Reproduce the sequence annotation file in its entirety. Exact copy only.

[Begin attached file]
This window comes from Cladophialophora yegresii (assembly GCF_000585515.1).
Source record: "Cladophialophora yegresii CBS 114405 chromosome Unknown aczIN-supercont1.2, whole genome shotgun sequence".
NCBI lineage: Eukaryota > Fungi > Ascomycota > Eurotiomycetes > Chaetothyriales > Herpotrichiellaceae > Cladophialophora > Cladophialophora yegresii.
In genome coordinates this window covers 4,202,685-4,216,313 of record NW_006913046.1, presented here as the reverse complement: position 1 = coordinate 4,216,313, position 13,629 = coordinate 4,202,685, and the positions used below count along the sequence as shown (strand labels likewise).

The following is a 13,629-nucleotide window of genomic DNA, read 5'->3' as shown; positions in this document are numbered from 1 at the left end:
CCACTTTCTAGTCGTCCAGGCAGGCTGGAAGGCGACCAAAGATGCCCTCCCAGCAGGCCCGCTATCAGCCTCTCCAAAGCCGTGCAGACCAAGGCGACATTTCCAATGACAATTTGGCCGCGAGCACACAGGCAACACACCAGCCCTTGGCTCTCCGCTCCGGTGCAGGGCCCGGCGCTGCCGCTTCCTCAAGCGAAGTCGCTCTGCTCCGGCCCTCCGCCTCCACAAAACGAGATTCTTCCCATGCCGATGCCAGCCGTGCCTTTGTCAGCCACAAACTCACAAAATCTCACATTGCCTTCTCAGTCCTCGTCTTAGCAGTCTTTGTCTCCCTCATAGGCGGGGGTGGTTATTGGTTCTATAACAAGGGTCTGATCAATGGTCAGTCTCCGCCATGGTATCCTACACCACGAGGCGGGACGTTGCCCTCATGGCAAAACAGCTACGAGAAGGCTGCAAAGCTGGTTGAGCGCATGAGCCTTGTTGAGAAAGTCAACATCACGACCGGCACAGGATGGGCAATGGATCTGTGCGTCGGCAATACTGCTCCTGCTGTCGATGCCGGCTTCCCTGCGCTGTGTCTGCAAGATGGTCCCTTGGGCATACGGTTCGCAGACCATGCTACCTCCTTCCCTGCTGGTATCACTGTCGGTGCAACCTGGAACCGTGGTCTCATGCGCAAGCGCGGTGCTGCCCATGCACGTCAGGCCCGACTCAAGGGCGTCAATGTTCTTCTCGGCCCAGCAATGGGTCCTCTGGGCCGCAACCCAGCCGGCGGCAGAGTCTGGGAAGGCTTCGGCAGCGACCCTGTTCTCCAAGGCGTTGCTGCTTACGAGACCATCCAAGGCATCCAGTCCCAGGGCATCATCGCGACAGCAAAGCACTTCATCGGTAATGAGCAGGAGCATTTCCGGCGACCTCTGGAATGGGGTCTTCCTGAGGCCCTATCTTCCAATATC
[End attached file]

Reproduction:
This window comes from Cladophialophora yegresii (assembly GCF_000585515.1).
Source record: "Cladophialophora yegresii CBS 114405 chromosome Unknown aczIN-supercont1.2, whole genome shotgun sequence".
NCBI lineage: Eukaryota > Fungi > Ascomycota > Eurotiomycetes > Chaetothyriales > Herpotrichiellaceae > Cladophialophora > Cladophialophora yegresii.
In genome coordinates this window covers 4,202,685-4,216,313 of record NW_006913046.1, presented here as the reverse complement: position 1 = coordinate 4,216,313, position 13,629 = coordinate 4,202,685, and the positions used below count along the sequence as shown (strand labels likewise).

The following is a 13,629-nucleotide window of genomic DNA, read 5'->3' as shown; positions in this document are numbered from 1 at the left end:
CCACTTTCTAGTCGTCCAGGCAGGCTGGAAGGCGACCAAAGATGCCCTCCCAGCAGGCCCGCTATCAGCCTCTCCAAAGCCGTGCAGACCAAGGCGACATTTCCAATGACAATTTGGCCGCGAGCACACAGGCAACACACCAGCCCTTGGCTCTCCGCTCCGGTGCAGGGCCCGGCGCTGCCGCTTCCTCAAGCGAAGTCGCTCTGCTCCGGCCCTCCGCCTCCACAAAACGAGATTCTTCCCATGCCGATGCCAGCCGTGCCTTTGTCAGCCACAAACTCACAAAATCTCACATTGCCTTCTCAGTCCTCGTCTTAGCAGTCTTTGTCTCCCTCATAGGCGGGGGTGGTTATTGGTTCTATAACAAGGGTCTGATCAATGGTCAGTCTCCGCCATGGTATCCTACACCACGAGGCGGGACGTTGCCCTCATGGCAAAACAGCTACGAGAAGGCTGCAAAGCTGGTTGAGCGCATGAGCCTTGTTGAGAAAGTCAACATCACGACCGGCACAGGATGGGCAATGGATCTGTGCGTCGGCAATACTGCTCCTGCTGTCGATGCCGGCTTCCCTGCGCTGTGTCTGCAAGATGGTCCCTTGGGCATACGGTTCGCAGACCATGCTACCTCCTTCCCTGCTGGTATCACTGTCGGTGCAACCTGGAACCGTGGTCTCATGCGCAAGCGCGGTGCTGCCCATGCACGTCAGGCCCGACTCAAGGGCGTCAATGTTCTTCTCGGCCCAGCAATGGGTCCTCTGGGCCGCAACCCAGCCGGCGGCAGAGTCTGGGAAGGCTTCGGCAGCGACCCTGTTCTCCAAGGCGTTGCTGCTTACGAGACCATCCAAGGCATCCAGTCCCAGGGCATCATCGCGACAGCAAAGCACTTCATCGGTAATGAGCAGGAGCATTTCCGGCGACCTCTGGAATGGGGTCTTCCTGAGGCCCTATCTTCCAATATC